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Marco Island, Florida

Fishing - Marco Island, the Everglades and 10,000 Islands Florida


Featured Photo - Capt. Bill Walsh - Dawn Patrol Charters

Come on in, the water's fine -- for fishing! Yes, the temperate waters of the Gulf of Mexico provide a good year-round environment for a large number of catchable fish species. Check out the map of the 10,000 Islands area and note that Marco Island is the northern gateway to this pristine coastal wilderness. Whether your preference is fishing offshore over the wrecks or stalking lunkers in the backwaters, there's plenty of room for fishing in solitude.

Marco Island and the 10,000 Islands have many experienced guides to help you catch that trophy. But if you want to explore on your own, there also are plenty of marinas and tackle shops for boat rentals, tackle and advice. And, if you would prefer, there are places where you can fish without a boat. Some of the more popular spots are near the two bridges connecting Marco Island with the mainland. Many people also fish the myriad canals which criss-cross Marco Island, especially where and when the tidal currents are relatively strong. The beaches can also be productive, especially at dawn and at dusk. Whether your preferred technique is fly, spin, plug or bait, you will enjoy fine fishing in a great environment.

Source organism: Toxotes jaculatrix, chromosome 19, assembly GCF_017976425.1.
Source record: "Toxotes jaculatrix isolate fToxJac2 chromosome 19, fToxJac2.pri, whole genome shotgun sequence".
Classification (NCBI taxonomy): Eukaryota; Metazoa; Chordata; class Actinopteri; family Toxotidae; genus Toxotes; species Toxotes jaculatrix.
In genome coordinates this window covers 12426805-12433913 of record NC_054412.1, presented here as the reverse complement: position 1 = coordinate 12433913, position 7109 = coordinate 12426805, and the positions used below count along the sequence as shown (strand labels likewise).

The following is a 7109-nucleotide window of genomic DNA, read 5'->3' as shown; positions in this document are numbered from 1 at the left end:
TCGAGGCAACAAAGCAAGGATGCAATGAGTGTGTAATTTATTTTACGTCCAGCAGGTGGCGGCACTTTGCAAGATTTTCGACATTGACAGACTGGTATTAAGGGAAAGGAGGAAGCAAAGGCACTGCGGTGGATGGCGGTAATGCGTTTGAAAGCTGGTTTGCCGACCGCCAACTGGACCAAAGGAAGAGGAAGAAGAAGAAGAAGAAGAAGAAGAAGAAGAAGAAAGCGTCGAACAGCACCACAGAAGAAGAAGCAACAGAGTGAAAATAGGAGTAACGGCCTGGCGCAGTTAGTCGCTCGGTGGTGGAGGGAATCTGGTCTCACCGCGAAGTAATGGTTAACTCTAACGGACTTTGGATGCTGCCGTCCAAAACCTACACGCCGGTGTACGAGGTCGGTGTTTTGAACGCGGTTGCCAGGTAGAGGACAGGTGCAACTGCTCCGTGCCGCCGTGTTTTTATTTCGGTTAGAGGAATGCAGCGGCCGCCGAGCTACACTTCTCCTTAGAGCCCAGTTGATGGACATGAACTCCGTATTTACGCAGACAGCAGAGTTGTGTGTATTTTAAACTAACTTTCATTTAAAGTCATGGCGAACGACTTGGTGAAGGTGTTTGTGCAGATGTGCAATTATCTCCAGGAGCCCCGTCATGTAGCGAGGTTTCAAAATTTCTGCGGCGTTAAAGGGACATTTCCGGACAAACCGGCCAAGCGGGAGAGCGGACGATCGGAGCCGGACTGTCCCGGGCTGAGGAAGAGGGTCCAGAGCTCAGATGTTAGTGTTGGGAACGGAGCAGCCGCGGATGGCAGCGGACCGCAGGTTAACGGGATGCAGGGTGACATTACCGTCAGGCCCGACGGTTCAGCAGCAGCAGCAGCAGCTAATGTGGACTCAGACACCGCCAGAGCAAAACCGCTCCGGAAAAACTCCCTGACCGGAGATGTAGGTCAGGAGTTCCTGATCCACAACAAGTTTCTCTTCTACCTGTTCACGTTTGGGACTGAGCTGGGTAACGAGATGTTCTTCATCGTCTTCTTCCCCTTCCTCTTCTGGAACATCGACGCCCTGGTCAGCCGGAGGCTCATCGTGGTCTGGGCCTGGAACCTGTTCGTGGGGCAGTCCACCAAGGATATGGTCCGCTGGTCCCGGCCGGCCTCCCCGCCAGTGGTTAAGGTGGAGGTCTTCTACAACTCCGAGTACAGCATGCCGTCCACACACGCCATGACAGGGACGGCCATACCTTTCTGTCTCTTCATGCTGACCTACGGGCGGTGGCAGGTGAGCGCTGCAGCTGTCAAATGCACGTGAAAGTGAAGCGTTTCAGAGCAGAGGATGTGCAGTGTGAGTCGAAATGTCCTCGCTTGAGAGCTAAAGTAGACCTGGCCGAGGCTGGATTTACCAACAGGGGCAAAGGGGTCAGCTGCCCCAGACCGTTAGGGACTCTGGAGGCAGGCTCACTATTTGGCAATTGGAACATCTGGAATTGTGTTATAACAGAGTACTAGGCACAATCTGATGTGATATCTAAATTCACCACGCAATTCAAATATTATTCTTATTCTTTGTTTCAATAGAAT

Featured Fishing Report
Capt. Bill Walsh - Dawn Patrol Charters - January 2007
It's supposed to be chilly here in January....However it's not. The water temperature is hovering around 70 degrees which is 10 degrees warmer than usual. That has made several things happen. The big sheepshead that invade every winter to spawn have not yet shown up- too warm for them. And the pelagic fish like mackerel, bluefish, bonito etc have hung around to enjoy the warmer weather and water. So in the backwaters our winter fishing this year is producing mackerel, pompano, redfish, snook (still active in warmer water), black drum and small sheepshead. On the nearshore reefs we are seeing tons of bait that are holding mackerel, bonito and bluefish in the top water and snapper, triggerfish and grouper (smaller) on the bottom. There are some keeper gag grouper but not many. On the beaches they are getting whiting and silver trout on sand bottom. All in all, a different fishery than usual but lots of fun.